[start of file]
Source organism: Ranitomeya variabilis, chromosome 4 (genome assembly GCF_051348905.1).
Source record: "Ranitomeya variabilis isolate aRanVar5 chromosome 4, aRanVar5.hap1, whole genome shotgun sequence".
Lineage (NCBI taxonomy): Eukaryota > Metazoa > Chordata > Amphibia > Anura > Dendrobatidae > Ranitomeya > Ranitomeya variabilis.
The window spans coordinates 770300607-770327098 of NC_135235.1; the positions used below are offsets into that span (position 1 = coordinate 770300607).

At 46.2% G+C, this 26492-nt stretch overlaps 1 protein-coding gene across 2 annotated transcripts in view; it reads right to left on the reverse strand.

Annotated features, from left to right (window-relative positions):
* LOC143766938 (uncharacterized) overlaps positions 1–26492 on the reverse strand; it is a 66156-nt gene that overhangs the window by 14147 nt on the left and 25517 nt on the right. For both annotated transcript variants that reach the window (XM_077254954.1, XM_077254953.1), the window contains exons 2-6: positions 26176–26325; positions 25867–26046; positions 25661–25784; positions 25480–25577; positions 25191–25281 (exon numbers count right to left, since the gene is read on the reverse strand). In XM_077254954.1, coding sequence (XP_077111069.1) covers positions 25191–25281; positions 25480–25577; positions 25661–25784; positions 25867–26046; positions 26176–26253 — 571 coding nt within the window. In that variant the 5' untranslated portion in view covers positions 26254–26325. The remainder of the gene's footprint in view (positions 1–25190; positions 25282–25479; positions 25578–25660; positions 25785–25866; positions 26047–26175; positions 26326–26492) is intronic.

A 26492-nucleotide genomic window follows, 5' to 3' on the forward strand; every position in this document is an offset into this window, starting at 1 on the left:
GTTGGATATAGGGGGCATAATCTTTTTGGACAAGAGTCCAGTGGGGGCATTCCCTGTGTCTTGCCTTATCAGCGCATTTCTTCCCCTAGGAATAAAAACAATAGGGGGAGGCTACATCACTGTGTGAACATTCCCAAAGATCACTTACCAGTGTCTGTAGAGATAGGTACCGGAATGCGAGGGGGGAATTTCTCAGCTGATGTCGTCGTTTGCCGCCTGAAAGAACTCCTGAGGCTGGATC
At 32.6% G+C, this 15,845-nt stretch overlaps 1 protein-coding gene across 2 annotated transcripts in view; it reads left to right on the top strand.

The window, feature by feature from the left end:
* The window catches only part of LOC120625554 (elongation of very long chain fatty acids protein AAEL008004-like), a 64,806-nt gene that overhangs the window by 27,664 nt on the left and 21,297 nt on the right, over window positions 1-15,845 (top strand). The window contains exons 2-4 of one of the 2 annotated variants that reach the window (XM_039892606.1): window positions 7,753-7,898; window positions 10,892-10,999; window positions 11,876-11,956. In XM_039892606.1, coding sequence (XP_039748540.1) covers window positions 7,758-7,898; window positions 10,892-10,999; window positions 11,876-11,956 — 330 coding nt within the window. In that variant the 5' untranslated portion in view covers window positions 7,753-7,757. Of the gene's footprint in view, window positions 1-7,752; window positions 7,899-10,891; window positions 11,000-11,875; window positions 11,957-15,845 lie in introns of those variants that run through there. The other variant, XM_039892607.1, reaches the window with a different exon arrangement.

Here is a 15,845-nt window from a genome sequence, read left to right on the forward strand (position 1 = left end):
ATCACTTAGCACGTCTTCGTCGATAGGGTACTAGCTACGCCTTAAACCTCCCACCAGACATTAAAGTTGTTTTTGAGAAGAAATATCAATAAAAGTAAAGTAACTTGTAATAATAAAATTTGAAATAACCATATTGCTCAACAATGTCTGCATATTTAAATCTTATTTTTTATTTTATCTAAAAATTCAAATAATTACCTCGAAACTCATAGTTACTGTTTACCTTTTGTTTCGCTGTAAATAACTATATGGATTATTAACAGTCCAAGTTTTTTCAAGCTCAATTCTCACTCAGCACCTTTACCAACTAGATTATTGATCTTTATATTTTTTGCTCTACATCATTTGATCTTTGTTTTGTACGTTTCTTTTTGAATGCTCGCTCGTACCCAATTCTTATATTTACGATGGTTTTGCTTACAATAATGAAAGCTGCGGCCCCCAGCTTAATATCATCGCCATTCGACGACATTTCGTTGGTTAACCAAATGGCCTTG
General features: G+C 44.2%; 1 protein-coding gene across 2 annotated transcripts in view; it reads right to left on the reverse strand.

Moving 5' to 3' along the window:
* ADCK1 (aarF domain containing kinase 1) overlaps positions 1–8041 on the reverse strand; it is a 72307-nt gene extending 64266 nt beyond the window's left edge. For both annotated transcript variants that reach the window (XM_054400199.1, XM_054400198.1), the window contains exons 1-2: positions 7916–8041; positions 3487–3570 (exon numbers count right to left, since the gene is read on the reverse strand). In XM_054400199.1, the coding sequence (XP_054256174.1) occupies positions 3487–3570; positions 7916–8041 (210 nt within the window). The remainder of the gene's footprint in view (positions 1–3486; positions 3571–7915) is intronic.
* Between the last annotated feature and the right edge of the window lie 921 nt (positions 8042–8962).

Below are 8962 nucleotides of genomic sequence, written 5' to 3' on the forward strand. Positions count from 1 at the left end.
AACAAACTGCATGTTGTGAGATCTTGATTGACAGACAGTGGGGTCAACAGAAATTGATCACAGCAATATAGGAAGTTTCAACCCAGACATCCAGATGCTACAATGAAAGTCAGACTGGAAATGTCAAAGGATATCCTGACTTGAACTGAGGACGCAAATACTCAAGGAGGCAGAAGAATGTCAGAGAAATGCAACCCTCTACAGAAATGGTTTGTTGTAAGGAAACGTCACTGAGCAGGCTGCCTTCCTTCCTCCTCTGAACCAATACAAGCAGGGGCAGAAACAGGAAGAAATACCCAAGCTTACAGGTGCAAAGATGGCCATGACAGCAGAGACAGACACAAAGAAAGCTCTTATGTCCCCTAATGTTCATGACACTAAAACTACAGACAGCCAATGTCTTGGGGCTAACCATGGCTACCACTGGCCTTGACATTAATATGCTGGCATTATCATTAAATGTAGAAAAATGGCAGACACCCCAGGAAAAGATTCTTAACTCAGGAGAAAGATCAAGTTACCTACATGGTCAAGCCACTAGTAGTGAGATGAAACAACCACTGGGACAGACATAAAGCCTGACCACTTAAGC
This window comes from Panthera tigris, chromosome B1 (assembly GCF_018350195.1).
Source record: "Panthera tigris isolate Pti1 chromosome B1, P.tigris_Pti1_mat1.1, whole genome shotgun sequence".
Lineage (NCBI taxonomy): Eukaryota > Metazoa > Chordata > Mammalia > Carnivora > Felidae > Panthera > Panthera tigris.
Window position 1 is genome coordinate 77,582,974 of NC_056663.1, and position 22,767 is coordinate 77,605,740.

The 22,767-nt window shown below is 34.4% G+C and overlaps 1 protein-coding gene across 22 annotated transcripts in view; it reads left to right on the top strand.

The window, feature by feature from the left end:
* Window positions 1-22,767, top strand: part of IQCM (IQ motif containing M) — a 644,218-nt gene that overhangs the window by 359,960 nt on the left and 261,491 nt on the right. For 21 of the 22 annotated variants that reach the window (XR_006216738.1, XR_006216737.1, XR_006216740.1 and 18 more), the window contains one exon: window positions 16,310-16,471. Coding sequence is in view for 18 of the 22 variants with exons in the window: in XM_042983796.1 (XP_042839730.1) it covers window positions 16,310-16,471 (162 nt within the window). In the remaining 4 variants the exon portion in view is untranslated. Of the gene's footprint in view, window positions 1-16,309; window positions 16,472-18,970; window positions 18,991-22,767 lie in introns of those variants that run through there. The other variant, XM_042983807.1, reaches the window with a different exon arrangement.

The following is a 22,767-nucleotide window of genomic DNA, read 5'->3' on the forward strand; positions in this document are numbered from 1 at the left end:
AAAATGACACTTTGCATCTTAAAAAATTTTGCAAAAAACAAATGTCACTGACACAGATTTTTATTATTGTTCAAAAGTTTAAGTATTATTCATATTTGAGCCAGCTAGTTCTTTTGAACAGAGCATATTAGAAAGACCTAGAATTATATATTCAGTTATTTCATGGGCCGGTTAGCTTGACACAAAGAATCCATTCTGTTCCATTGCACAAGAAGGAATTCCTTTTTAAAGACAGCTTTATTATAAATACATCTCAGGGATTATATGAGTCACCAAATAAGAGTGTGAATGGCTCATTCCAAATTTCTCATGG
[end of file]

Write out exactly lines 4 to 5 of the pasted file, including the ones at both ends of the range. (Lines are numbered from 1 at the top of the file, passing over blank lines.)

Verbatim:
The window spans coordinates 770300607-770327098 of NC_135235.1; the positions used below are offsets into that span (position 1 = coordinate 770300607).

At 46.2% G+C, this 26492-nt stretch overlaps 1 protein-coding gene across 2 annotated transcripts in view; it reads right to left on the reverse strand.